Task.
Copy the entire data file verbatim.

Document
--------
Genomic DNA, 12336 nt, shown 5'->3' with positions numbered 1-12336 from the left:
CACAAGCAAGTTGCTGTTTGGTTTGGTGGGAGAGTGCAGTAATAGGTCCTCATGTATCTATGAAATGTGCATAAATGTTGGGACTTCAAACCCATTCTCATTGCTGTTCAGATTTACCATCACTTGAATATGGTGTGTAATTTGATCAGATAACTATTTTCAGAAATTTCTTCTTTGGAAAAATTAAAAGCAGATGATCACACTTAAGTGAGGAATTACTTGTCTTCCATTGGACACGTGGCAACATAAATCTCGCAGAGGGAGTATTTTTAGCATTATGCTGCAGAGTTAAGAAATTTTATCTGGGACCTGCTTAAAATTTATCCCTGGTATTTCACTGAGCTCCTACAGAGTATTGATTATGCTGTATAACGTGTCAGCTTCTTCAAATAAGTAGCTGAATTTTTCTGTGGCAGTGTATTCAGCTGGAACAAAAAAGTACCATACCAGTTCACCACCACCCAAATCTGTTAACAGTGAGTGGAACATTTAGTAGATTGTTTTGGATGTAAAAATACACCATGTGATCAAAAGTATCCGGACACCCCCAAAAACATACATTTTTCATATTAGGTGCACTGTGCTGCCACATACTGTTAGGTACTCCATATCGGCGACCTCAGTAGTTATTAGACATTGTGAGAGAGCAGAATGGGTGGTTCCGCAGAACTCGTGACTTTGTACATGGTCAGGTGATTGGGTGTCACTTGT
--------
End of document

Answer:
Genomic DNA, 12336 nt, shown 5'->3' with positions numbered 1-12336 from the left:
CACAAGCAAGTTGCTGTTTGGTTTGGTGGGAGAGTGCAGTAATAGGTCCTCATGTATCTATGAAATGTGCATAAATGTTGGGACTTCAAACCCATTCTCATTGCTGTTCAGATTTACCATCACTTGAATATGGTGTGTAATTTGATCAGATAACTATTTTCAGAAATTTCTTCTTTGGAAAAATTAAAAGCAGATGATCACACTTAAGTGAGGAATTACTTGTCTTCCATTGGACACGTGGCAACATAAATCTCGCAGAGGGAGTATTTTTAGCATTATGCTGCAGAGTTAAGAAATTTTATCTGGGACCTGCTTAAAATTTATCCCTGGTATTTCACTGAGCTCCTACAGAGTATTGATTATGCTGTATAACGTGTCAGCTTCTTCAAATAAGTAGCTGAATTTTTCTGTGGCAGTGTATTCAGCTGGAACAAAAAAGTACCATACCAGTTCACCACCACCCAAATCTGTTAACAGTGAGTGGAACATTTAGTAGATTGTTTTGGATGTAAAAATACACCATGTGATCAAAAGTATCCGGACACCCCCAAAAACATACATTTTTCATATTAGGTGCACTGTGCTGCCACATACTGTTAGGTACTCCATATCGGCGACCTCAGTAGTTATTAGACATTGTGAGAGAGCAGAATGGGTGGTTCCGCAGAACTCGTGACTTTGTACATGGTCAGGTGATTGGGTGTCACTTGT